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Pavilion: The Pointless Pleasure of Being a Teenager

Art House
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Nothing really happens in this dreamy 70-minute film about the brief paradise we all enter around the age of 14 and exit around 18. This is when your final body begins to arrive, when you have more control over your movements, and when you can more and more see things, the world around/below/above you, at the level of an adult. Directed by Tim Sutton and scored by the Sea and Cake's lead singer, Sam Prekop, the film begins in a small town that's near a shimmering lake and surrounded by a forest. The teenagers play with toy guns, skateboard, ride bicycles, or swim in the lake as the sun sets on the trees.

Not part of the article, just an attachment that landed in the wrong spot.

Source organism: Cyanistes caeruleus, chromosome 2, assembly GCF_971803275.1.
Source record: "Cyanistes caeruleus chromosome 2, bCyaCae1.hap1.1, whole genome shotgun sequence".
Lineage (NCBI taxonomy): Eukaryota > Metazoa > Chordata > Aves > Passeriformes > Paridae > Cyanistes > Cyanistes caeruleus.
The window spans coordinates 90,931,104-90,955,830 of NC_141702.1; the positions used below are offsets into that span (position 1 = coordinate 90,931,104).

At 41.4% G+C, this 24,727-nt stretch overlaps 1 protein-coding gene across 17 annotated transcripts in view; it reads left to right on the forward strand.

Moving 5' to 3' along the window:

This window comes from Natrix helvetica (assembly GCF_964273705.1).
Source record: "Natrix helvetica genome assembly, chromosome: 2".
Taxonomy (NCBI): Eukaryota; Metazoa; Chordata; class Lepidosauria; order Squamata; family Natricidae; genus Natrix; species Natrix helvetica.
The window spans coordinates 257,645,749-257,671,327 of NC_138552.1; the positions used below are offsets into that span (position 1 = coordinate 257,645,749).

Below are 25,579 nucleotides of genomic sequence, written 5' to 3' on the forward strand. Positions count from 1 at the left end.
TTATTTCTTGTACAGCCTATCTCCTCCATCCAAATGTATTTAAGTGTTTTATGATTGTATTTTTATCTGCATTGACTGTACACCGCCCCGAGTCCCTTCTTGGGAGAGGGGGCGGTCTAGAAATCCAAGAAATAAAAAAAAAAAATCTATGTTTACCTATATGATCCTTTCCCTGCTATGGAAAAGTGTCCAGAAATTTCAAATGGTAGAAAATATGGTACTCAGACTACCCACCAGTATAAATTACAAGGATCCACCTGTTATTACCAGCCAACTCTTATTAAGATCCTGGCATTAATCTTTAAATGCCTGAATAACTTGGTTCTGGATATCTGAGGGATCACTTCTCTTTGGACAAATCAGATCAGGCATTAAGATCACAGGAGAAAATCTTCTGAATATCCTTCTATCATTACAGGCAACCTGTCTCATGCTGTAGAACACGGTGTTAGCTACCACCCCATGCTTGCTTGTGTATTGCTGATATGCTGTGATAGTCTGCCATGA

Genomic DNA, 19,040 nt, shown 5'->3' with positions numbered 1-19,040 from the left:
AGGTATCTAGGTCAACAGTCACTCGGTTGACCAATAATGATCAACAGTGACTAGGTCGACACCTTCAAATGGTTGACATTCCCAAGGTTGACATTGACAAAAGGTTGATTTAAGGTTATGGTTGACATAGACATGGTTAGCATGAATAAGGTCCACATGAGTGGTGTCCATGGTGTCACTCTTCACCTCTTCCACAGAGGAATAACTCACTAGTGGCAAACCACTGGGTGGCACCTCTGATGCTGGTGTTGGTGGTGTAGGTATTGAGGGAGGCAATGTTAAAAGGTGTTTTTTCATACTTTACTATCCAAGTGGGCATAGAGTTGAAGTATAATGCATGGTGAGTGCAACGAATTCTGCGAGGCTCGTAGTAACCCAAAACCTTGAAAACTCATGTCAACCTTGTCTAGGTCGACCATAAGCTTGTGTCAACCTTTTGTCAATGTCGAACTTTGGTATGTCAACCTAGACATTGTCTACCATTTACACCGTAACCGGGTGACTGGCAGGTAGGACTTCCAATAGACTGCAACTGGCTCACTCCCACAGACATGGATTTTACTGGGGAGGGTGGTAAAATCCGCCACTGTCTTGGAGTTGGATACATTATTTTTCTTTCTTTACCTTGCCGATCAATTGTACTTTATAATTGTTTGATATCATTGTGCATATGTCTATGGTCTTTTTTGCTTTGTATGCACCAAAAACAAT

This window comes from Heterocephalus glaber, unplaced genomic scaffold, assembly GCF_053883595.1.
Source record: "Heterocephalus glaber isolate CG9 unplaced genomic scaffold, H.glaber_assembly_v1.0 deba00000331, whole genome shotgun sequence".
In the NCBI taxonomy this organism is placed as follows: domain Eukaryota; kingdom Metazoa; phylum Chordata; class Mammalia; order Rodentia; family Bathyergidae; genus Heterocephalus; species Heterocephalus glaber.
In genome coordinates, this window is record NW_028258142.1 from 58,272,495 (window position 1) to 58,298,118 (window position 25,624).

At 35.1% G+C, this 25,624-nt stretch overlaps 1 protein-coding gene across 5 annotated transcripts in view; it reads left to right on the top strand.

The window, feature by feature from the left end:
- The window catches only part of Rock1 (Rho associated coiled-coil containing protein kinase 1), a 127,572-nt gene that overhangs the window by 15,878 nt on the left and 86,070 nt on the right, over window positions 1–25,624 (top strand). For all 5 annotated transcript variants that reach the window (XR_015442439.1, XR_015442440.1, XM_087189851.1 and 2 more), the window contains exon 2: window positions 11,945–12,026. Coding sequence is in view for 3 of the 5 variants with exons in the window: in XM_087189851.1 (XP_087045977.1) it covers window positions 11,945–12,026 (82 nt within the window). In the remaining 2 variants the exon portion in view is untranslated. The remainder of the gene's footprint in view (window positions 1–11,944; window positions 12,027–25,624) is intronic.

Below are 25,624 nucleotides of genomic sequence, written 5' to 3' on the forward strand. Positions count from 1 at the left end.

One of the teenagers eventually leaves this small town and moves to a suburb in a desert state. His father, who appears to be going through some tough financial times, lives here. The teenager and his father do not speak much. He just goes wherever his father goes. He also meets local teenagers and, once again, begins skateboarding and riding bicycles. The new life is not that bad. I have no choice but to make this obvious point: Those who are fans of Gus Van Sant's experimental side will find lots to enjoy in this pleasantly pointless film. Northwest Film Forum, April 19–25. recommended

 

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